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When do Colorado police consider an object to be paraphernalia?

Because marijuana was decriminalized here in Colorado recently, residents in our state enjoy less aggressive drug charges when it comes to possession of the drug. This has cut down on arrests for drug crimes, which could be saving the state considerable amounts of taxpayer dollars in the long run.

But even though the law concerning possession of marijuana changed, the reform did little for possession of drug paraphernalia laws. To give our Colorado Springs readers a refresher on the law, we will answer a question raised by some of our readers: when do Colorado police consider an object to be paraphernalia?

According to state law, drug paraphernalia is any and all equipment, products and/or materials that could be or are used to manufacturer, cultivate, produce, store or ingest a controlled substance.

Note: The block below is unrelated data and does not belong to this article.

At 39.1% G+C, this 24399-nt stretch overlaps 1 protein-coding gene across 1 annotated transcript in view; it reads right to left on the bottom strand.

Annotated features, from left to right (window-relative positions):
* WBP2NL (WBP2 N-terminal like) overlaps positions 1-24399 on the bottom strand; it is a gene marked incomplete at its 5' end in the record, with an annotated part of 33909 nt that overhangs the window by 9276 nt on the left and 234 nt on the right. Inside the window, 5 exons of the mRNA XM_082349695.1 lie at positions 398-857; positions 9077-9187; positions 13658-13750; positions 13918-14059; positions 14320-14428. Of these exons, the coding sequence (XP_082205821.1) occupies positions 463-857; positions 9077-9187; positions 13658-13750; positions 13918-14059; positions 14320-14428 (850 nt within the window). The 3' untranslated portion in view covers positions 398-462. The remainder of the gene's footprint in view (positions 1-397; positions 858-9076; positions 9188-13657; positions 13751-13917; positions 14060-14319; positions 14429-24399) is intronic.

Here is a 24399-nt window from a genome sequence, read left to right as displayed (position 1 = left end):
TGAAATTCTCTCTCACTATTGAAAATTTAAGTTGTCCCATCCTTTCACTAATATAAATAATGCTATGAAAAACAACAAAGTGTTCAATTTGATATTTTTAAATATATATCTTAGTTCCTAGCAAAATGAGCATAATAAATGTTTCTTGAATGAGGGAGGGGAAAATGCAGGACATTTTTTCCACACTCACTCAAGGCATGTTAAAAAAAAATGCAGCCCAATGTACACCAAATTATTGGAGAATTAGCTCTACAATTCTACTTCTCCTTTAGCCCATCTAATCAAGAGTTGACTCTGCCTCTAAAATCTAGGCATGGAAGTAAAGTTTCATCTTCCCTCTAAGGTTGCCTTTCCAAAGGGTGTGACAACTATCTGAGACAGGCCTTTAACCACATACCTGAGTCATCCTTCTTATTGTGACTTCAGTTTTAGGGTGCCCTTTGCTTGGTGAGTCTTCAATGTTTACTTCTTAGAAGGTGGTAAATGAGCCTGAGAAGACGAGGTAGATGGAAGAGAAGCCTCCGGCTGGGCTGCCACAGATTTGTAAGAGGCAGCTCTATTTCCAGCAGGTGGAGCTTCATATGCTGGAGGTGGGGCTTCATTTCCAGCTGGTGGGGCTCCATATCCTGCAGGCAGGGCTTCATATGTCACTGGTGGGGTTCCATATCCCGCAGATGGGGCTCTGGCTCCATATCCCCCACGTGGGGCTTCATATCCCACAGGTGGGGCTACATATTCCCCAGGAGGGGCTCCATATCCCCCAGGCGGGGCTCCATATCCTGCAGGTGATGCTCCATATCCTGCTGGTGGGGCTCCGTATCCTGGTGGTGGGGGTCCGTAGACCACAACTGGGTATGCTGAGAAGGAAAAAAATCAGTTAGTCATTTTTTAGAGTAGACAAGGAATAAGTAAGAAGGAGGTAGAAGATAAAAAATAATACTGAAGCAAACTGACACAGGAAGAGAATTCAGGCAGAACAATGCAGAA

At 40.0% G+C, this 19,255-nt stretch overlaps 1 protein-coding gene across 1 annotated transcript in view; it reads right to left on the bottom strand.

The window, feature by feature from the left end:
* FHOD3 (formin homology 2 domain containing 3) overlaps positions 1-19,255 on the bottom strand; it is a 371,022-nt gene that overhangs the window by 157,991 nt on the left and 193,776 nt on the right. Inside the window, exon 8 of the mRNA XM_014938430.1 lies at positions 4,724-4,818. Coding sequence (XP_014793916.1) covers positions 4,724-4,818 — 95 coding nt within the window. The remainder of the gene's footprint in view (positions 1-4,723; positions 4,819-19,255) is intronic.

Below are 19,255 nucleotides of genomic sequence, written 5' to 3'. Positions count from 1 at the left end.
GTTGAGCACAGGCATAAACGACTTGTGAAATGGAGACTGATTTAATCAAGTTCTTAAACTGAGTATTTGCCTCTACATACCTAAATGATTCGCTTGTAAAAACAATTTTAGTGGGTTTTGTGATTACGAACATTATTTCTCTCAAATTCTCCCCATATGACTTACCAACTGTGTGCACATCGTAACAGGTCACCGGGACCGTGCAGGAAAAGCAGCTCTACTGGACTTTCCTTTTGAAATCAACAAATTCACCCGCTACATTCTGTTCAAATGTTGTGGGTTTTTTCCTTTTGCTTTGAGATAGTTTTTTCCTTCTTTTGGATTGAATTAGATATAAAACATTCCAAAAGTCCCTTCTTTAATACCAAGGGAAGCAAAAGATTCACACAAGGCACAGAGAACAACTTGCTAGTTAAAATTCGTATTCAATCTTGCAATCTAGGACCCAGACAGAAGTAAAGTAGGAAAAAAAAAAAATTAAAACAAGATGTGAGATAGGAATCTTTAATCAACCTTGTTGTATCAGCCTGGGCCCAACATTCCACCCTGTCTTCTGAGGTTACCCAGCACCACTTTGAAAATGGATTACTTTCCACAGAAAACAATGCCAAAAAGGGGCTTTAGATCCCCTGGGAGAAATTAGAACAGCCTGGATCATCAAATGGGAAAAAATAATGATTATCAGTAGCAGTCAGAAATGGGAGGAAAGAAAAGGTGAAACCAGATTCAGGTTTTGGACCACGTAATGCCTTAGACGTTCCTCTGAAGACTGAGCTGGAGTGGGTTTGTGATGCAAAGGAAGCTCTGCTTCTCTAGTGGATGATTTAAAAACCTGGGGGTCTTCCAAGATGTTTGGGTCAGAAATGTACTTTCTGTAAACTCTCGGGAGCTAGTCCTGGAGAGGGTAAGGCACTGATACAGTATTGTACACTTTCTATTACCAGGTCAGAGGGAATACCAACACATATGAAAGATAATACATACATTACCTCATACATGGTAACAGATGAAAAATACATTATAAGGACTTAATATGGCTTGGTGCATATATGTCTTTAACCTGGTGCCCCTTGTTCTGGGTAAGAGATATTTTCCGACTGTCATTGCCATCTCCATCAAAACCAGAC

In determining whether an object should be considered paraphernalia, police and the courts must take a number of things into consideration including, but not limited to: object's proximity to a controlled substance, drug residue on the object, statement from the owner about its use, and even how the object is displayed in a store for sale.

A person is considered to have violated the state's drug paraphernalia law if that person has in their possession an object that they know, or should reasonably know, could be used in conjunction with a controlled substance. Violating this law is considered a Class 2 petty offense and can result in a fine of no more than $100 in the event of a conviction.

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